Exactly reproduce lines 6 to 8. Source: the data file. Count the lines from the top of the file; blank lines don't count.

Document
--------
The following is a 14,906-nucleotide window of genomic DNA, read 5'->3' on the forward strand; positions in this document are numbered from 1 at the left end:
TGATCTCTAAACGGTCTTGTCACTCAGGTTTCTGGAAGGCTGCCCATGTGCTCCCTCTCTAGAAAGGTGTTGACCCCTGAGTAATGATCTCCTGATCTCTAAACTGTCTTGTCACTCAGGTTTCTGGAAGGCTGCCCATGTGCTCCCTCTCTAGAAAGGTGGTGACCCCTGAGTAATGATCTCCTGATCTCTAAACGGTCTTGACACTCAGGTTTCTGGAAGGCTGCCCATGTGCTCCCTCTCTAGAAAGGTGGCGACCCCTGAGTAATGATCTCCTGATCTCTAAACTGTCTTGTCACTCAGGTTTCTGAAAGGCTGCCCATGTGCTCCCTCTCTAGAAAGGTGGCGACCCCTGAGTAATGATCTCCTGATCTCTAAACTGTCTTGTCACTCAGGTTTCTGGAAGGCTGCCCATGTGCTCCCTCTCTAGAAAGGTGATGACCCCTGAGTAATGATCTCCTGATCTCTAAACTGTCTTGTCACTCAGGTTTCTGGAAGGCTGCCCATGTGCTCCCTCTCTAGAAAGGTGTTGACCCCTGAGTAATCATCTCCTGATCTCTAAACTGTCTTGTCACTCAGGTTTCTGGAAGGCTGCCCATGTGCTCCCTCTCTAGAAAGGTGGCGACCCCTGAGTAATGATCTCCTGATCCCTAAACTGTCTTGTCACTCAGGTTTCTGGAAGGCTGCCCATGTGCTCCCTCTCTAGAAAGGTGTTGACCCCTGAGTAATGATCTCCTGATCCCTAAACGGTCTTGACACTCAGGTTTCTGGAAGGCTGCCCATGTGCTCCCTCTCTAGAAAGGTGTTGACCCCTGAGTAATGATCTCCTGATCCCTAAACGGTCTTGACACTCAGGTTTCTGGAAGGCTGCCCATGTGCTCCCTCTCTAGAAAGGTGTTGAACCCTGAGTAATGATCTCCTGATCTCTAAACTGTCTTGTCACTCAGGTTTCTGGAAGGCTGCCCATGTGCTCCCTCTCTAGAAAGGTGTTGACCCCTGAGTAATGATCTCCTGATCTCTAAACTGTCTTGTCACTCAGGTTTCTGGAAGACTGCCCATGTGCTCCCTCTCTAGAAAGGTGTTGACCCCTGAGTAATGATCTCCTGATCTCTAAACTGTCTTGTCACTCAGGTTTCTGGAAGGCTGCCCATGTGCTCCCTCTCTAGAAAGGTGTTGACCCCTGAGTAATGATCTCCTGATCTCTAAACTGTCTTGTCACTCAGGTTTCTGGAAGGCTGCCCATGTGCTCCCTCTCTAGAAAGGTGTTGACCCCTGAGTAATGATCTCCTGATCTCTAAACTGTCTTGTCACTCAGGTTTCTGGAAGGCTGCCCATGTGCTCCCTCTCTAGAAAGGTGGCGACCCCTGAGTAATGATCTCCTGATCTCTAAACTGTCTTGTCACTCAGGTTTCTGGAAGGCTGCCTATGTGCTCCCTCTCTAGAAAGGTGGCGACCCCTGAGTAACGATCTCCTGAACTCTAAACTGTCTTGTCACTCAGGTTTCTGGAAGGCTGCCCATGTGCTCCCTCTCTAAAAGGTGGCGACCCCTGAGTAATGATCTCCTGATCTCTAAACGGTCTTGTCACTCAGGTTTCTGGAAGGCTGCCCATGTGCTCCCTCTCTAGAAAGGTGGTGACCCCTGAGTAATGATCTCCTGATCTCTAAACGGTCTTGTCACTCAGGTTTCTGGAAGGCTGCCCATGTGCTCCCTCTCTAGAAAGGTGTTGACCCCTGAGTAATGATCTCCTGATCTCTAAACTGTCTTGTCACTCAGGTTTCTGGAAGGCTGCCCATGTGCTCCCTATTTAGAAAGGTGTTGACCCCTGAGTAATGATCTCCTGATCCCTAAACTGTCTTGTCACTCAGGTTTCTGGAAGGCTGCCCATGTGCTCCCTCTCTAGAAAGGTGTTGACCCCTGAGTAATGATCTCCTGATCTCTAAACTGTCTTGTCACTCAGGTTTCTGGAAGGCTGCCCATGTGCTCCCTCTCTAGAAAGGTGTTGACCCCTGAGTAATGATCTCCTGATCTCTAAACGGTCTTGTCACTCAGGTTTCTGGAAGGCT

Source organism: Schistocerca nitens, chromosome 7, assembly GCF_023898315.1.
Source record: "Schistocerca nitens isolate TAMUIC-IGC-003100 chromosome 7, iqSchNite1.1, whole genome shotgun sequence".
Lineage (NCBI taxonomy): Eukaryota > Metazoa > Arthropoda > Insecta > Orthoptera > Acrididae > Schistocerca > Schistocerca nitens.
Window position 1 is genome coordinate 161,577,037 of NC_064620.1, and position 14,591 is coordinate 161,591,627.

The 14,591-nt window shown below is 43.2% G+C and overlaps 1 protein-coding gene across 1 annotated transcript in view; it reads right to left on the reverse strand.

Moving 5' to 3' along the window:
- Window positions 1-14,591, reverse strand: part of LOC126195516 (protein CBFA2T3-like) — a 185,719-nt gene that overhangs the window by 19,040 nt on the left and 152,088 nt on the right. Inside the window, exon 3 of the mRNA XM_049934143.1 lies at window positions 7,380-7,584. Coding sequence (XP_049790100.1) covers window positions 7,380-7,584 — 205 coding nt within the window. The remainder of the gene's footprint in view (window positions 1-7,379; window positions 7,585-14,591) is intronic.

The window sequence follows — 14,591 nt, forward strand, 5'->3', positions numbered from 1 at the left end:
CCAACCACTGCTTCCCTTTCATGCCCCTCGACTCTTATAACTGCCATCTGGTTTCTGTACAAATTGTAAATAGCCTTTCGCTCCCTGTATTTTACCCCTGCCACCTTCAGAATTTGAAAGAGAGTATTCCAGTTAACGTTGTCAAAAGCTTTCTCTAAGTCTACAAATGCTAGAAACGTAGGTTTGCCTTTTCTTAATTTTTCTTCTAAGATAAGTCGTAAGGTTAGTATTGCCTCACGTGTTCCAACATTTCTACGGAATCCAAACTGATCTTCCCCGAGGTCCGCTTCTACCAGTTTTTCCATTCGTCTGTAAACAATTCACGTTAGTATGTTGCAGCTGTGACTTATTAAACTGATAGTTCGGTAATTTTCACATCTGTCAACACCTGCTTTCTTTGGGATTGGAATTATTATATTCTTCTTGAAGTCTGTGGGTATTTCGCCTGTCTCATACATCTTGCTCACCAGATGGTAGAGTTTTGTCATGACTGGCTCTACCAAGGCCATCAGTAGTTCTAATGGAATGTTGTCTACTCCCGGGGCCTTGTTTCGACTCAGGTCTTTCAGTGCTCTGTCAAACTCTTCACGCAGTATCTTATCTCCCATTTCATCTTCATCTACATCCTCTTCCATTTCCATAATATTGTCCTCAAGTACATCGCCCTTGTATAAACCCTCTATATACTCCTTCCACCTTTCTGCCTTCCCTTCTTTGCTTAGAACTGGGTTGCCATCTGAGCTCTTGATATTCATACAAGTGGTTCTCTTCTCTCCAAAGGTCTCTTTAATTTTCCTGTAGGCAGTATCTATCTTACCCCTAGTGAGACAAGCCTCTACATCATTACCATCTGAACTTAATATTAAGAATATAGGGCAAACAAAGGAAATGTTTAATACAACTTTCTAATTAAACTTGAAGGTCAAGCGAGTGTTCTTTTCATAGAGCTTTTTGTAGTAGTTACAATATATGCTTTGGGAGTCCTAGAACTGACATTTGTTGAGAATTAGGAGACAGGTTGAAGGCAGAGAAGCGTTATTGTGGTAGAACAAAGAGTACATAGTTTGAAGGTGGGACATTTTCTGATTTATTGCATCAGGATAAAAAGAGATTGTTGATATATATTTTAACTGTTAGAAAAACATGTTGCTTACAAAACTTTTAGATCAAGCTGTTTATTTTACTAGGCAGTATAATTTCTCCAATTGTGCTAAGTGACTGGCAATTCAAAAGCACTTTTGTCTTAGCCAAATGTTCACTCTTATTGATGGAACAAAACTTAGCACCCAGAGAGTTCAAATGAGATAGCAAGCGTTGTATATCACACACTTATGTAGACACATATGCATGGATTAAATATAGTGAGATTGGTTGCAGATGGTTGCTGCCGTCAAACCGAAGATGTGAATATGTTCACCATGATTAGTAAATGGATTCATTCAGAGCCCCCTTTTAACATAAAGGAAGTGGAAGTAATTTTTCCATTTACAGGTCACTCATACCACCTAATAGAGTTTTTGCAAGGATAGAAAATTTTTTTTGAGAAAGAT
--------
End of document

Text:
Window position 1 is genome coordinate 161,577,037 of NC_064620.1, and position 14,591 is coordinate 161,591,627.

The 14,591-nt window shown below is 43.2% G+C and overlaps 1 protein-coding gene across 1 annotated transcript in view; it reads right to left on the reverse strand.

Moving 5' to 3' along the window: